The current resurgence of 3-D movies may be a thrill-a-minute ride to us with “normal” 20/20 vision, but can those with compromised vision still enjoy them?
By: Ringo Bones
The on-going and supposedly still economically-viable-from-the-media-providers’-perspective resurgence of 3-D movies and related on-line visual content may seem like a thrill-a-minute fairground ride for us folks with “normal” 20/20 vision. But are the concerns of those who wear prescription glasses or those with only one eye being set aside on the wayside in our current 3-D boom?
For sometime now, it is recommended that for people who wear prescription glasses, the 3-D viewing goggles can be placed or worn over their specs. It may be an uncomfortable and unwieldy way to watch 3-D at your local cinema – especially since most features last two hours or a bit longer. At present, it seems to be the only practical solution to speck wearers, unless your optometrist can fabricate a pair of 3-D viewing goggles with optical properties matching your prescription eyeglasses.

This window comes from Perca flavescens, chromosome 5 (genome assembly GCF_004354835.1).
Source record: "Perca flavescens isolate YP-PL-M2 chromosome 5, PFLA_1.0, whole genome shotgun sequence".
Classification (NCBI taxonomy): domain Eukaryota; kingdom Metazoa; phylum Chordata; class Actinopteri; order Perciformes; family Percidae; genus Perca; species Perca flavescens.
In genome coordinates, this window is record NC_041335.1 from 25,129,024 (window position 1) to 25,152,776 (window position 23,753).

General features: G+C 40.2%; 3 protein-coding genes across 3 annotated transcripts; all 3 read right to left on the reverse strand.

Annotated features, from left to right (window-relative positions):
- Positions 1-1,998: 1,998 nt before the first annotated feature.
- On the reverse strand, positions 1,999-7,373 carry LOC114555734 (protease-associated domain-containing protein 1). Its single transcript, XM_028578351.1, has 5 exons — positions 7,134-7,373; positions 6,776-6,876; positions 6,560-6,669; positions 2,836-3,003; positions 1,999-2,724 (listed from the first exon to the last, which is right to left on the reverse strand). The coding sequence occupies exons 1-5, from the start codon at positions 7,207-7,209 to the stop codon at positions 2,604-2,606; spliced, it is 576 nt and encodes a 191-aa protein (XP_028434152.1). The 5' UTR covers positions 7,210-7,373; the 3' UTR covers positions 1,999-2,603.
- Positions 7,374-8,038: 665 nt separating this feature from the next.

Another not-so-often-discussed conundrum encountered in 3-D movie viewing is for persons with only one working eye. Though given that those viewers with only one eye defeats the necessity of watching 3-D movies since they physiologically lack the ability of binocular depth perception. It might be safe to assume in the near future that over 90% of movies might be shot in 3-D so suggestions for those viewers with one working eye can be helpful. Unfortunately persons with one eye still have to wear those “unwieldy” 3-D viewing glasses because if they don’t they’ll see a double-image mess since image intended for both left and right eyes are there in the screen unfiltered by the 3-D goggles. Even if they wear the 3-D viewing goggles, they still can’t see the depth and layering as intended by the cinematographer – which is somewhat unfortunate.